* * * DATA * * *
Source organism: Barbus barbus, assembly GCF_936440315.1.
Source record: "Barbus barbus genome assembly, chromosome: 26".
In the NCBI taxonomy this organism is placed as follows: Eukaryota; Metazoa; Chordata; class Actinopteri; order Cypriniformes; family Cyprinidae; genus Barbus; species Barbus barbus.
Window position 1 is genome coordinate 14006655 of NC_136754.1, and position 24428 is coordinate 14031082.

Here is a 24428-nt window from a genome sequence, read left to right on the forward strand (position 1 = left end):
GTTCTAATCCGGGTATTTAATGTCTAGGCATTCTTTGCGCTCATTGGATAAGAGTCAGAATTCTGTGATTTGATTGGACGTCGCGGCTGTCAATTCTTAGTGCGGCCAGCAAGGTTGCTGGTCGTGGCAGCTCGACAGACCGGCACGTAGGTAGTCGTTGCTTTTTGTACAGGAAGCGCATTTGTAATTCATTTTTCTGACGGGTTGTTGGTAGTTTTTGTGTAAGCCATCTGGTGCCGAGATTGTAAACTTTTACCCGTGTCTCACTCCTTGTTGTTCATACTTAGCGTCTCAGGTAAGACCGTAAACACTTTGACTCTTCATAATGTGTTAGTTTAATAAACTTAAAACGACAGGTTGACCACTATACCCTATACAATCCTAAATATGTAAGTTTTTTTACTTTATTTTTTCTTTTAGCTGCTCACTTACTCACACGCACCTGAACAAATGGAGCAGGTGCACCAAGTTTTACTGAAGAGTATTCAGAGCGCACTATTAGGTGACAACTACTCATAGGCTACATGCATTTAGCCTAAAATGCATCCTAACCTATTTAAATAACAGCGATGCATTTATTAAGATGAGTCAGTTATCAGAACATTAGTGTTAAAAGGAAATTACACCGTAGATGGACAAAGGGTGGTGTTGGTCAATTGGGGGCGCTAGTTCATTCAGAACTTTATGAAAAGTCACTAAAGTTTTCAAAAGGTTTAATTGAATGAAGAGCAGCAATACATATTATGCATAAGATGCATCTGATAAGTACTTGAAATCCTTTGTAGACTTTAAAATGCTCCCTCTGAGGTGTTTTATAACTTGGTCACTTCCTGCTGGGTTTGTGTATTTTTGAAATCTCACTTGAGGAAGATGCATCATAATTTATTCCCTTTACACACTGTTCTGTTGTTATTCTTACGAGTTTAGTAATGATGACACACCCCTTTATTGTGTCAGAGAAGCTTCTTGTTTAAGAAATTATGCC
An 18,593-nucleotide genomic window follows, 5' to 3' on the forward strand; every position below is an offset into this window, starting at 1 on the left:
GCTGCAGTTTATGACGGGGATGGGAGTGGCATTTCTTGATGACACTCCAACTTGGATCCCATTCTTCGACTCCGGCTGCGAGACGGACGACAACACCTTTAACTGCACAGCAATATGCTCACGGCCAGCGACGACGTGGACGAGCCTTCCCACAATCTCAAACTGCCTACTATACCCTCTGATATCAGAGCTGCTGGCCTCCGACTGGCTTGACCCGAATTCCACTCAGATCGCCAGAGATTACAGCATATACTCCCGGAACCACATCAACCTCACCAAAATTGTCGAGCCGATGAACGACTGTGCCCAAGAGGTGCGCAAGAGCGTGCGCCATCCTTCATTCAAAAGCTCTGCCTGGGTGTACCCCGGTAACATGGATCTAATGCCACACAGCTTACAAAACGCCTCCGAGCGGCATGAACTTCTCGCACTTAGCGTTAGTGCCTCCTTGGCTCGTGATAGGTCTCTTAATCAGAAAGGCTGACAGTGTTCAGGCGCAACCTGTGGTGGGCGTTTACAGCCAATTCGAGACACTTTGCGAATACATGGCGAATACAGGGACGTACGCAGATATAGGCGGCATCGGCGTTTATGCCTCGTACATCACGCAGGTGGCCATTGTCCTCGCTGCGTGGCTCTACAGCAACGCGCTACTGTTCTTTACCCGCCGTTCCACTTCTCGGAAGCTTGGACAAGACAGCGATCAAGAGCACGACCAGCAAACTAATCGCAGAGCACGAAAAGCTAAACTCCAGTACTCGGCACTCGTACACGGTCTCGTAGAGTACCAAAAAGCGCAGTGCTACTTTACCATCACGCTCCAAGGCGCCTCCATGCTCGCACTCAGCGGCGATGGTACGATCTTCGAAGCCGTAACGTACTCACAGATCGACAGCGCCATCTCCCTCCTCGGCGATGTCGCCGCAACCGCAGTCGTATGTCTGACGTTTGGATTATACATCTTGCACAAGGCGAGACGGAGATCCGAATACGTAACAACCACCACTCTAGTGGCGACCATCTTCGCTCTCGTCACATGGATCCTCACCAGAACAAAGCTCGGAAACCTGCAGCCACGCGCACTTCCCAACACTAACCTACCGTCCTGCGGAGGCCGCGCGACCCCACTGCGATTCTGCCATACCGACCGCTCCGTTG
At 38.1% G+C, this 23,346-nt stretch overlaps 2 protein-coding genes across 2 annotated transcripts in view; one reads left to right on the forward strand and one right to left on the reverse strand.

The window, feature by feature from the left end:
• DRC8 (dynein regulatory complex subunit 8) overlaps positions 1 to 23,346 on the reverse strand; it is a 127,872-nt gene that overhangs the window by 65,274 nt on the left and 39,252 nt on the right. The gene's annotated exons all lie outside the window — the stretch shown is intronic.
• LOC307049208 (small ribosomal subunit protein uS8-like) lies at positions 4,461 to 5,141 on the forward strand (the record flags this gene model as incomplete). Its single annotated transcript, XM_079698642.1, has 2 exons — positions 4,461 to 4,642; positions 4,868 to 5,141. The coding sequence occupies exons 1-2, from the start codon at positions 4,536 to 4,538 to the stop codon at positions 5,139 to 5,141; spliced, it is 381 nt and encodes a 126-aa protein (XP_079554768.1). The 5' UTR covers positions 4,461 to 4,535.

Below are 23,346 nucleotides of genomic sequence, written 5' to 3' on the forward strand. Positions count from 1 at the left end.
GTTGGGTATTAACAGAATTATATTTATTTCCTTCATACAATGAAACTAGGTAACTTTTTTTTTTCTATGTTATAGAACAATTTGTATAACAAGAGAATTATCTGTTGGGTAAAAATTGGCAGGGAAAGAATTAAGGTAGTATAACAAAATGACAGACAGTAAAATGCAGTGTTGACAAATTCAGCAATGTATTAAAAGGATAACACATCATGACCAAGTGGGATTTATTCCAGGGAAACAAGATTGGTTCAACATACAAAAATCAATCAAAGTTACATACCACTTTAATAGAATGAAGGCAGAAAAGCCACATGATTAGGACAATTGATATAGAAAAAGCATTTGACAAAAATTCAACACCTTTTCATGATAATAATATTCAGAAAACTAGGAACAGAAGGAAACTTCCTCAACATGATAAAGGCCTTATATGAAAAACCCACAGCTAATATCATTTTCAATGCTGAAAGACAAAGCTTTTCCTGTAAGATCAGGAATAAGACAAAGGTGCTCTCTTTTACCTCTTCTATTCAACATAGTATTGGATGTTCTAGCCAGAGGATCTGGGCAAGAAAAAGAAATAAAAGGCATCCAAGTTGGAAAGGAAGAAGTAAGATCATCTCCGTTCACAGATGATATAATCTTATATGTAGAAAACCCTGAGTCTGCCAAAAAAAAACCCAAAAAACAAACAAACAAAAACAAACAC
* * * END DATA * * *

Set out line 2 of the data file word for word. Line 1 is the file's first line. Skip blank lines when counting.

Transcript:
Source record: "Barbus barbus genome assembly, chromosome: 26".